Pitcher vs picture

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Pitcher and picture are two words that are close in spelling and pronunciation, but not identical. They are often confused. We will examine the definitions of the words pitcher and picture, where these words came from and some examples of their use in sentences.

Pitcher has three very different definitions. A pitcher may be 1.) a large container or jug used for storing and pouring liquids 2.) the player on a baseball or other sports team who throws the ball at the batter 3.) a paving stone. Pitcher is derived from the Old French word pichier which means pot.

A picture is a painting, portrait, drawing, image or impression or to make an image through art or description. A moving picture is a film. Picture may refer to a physical image or a mental image. Used as a noun or a verb, related words are pictures, pictured, picturing. The word picture is derived from the Latin word pictura, which means painting. Note that most cases of confusion between the words pitcher and picture stem from mispronunciation. The t in the word pitcher and the c in the word picture are both pronounced, though faintly.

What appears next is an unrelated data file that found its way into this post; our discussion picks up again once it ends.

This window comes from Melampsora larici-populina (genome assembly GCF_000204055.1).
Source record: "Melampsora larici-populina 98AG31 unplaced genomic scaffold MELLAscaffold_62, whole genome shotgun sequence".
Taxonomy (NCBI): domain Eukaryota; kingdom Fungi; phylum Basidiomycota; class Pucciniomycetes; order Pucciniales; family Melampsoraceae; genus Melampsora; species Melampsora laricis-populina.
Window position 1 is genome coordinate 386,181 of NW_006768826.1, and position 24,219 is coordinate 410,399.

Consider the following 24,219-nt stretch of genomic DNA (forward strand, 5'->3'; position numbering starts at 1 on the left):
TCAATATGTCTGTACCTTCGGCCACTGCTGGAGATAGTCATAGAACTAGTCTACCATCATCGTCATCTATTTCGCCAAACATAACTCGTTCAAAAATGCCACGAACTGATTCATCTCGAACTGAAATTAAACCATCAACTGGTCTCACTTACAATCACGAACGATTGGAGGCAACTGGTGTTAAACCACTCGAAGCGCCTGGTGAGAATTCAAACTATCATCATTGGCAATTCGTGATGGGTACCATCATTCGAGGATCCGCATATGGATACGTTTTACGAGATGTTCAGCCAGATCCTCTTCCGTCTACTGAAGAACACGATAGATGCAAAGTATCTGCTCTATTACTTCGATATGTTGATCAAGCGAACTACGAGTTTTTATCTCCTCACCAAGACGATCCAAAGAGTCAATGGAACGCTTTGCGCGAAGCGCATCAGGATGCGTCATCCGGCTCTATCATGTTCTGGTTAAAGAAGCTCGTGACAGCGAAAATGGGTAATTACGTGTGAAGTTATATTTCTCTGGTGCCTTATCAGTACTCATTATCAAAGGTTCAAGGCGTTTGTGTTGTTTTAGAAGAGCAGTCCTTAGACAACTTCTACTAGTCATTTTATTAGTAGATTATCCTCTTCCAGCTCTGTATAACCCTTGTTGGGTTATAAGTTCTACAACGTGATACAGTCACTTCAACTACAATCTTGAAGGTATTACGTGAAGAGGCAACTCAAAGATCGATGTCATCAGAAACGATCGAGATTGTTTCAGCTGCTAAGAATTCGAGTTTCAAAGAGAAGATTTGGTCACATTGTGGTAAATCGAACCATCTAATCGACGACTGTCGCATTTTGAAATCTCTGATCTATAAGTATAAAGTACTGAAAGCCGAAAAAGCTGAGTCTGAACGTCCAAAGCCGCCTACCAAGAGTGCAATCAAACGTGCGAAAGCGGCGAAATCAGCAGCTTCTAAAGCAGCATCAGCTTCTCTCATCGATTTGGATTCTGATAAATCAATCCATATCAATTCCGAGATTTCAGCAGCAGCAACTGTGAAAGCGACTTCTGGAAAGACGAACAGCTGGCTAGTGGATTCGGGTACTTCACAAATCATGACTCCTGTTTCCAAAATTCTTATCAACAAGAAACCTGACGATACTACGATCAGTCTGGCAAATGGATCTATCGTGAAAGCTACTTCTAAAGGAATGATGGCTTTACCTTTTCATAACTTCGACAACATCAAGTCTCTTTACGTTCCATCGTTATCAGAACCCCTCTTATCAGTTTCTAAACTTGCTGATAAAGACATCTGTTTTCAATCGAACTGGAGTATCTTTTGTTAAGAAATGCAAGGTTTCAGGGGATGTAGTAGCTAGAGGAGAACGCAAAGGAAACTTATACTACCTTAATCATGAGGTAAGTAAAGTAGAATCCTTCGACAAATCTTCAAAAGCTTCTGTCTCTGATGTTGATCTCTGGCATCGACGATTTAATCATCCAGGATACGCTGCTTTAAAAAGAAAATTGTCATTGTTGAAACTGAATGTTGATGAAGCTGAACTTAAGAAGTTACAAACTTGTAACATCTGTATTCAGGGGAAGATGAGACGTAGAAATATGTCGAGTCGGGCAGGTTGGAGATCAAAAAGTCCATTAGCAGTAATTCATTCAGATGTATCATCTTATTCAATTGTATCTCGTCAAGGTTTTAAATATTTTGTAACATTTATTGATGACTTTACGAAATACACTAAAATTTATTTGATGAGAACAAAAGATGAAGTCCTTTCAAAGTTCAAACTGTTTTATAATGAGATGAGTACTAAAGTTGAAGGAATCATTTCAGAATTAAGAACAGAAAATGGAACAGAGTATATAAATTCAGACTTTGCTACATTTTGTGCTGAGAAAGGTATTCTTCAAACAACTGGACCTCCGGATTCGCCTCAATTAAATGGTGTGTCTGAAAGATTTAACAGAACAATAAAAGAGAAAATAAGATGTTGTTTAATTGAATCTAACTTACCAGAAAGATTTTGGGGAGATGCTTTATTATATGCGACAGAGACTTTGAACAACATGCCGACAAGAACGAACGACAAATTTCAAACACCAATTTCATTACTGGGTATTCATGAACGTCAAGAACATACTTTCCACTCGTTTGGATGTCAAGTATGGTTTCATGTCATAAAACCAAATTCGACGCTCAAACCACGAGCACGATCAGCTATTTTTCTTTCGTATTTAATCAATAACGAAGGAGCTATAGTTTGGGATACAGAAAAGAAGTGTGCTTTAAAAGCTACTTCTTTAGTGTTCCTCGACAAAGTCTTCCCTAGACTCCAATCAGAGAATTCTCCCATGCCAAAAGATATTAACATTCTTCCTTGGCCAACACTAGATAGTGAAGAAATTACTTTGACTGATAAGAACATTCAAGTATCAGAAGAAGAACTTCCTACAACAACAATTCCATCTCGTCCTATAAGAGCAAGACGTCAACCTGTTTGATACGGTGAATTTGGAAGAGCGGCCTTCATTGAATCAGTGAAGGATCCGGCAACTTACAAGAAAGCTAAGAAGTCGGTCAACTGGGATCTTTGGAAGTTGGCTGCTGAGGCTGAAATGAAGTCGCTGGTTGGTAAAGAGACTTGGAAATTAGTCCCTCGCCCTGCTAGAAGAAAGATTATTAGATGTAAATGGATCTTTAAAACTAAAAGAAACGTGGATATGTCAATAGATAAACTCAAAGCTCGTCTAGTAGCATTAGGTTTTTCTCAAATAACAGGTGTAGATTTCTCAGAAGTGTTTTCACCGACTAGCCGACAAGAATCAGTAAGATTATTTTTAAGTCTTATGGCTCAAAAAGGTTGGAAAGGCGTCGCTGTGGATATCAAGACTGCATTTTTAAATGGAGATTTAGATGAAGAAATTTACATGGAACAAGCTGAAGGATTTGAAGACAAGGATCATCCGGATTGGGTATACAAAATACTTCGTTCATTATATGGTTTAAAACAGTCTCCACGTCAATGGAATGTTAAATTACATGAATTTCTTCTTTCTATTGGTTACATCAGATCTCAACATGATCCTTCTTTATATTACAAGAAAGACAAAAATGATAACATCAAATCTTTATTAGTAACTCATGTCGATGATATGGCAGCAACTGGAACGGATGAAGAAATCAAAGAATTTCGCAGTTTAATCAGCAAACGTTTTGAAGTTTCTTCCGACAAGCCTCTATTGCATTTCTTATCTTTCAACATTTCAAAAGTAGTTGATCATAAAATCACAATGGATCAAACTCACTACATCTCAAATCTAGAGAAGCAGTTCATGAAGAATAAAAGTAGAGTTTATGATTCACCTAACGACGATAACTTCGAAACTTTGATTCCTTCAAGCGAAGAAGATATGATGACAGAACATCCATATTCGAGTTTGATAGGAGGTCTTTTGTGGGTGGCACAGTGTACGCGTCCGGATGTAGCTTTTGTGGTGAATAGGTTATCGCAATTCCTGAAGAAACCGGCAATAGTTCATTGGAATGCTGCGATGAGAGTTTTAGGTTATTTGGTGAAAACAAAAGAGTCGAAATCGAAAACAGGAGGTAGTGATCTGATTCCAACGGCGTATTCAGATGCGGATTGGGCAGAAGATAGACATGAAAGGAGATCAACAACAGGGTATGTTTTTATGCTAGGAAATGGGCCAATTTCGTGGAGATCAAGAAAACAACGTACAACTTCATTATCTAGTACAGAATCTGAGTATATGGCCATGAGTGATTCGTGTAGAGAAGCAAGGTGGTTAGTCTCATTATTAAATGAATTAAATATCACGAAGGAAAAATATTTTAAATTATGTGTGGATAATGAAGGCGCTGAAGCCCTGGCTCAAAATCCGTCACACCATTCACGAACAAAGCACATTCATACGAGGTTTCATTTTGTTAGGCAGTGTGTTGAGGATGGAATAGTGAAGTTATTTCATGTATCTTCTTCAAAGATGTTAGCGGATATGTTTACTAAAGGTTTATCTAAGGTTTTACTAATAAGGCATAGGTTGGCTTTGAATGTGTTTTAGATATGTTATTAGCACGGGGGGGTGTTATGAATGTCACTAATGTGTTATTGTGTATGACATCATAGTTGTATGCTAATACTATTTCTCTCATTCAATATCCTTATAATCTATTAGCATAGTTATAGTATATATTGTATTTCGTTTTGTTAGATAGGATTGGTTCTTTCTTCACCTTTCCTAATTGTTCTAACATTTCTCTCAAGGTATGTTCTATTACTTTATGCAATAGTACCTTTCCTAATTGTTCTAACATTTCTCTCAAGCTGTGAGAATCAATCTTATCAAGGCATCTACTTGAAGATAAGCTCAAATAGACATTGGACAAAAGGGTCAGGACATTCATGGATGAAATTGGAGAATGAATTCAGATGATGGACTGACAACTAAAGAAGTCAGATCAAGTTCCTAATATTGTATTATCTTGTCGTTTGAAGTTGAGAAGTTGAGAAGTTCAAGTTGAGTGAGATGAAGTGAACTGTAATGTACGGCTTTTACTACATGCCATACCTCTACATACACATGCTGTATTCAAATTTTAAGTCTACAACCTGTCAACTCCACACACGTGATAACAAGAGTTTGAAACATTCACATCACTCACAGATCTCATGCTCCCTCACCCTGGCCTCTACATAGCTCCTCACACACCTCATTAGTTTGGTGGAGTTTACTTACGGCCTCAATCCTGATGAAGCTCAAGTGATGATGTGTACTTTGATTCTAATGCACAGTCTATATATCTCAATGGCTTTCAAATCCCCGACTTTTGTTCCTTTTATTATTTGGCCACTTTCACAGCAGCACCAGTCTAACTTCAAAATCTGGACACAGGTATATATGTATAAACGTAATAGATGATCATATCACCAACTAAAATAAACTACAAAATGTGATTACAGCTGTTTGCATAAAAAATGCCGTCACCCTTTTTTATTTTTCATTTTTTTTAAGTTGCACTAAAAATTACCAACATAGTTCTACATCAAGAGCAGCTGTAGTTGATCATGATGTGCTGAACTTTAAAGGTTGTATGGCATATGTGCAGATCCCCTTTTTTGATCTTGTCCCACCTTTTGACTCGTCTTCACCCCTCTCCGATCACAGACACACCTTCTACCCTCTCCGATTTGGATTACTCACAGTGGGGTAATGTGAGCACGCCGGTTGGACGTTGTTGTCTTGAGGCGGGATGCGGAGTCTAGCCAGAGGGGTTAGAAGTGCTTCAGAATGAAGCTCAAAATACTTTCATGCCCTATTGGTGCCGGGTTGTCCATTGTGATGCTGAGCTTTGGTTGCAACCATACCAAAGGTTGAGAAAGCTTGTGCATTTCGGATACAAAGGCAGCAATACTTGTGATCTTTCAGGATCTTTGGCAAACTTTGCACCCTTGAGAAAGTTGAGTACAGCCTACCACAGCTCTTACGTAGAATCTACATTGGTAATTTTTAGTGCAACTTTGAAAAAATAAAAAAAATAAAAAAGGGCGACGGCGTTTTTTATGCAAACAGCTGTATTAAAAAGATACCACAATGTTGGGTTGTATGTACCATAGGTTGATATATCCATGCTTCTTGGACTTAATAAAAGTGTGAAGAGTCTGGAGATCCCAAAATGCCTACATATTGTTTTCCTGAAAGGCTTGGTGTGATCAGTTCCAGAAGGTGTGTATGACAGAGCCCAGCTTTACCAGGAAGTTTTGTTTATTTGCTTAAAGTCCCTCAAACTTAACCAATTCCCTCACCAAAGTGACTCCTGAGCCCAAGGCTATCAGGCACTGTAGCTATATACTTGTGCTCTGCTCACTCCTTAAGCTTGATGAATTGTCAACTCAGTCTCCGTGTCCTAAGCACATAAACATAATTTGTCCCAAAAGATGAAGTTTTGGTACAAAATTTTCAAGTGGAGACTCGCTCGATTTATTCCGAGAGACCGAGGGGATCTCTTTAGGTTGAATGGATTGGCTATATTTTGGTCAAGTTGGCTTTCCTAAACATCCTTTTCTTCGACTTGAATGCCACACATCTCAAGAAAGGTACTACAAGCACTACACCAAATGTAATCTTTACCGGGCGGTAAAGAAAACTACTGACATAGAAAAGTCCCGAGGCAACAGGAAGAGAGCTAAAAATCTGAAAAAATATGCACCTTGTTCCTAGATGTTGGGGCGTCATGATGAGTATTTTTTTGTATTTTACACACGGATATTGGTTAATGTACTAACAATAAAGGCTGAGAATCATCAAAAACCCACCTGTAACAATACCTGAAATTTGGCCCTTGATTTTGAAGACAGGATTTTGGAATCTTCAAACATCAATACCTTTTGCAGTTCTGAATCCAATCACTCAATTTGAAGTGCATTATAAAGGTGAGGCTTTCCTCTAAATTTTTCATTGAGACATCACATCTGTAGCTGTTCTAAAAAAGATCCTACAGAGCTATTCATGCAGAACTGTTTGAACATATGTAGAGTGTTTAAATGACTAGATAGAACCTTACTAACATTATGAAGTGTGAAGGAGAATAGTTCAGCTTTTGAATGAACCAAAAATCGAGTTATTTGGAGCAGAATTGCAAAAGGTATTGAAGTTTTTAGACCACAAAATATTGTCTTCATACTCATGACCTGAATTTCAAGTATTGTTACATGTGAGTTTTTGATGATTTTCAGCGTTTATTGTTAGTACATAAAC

The Texas Rangers still need three pitchers for the rotation behind Cole Hamels and Martin Perez, and the Rangers and Bush are still considering giving starting pitching a go. (The Fort Worth Star-Telegram)

Golden juice from the apple chunks the press had squeezed flowed in a wooden sluice and into a pitcher. (The Register Guard)

Picture books in particular offer an excellent opportunity for teachers to open up discussions about sensitive topics in a safe environment and there are many authors who look at such issues. (The Guardian)

“Picture yourself as one of our riders who are in wheelchairs,” said Georgia Truitt, an instructor and program manager at the center. (The Delmarva Daily Times)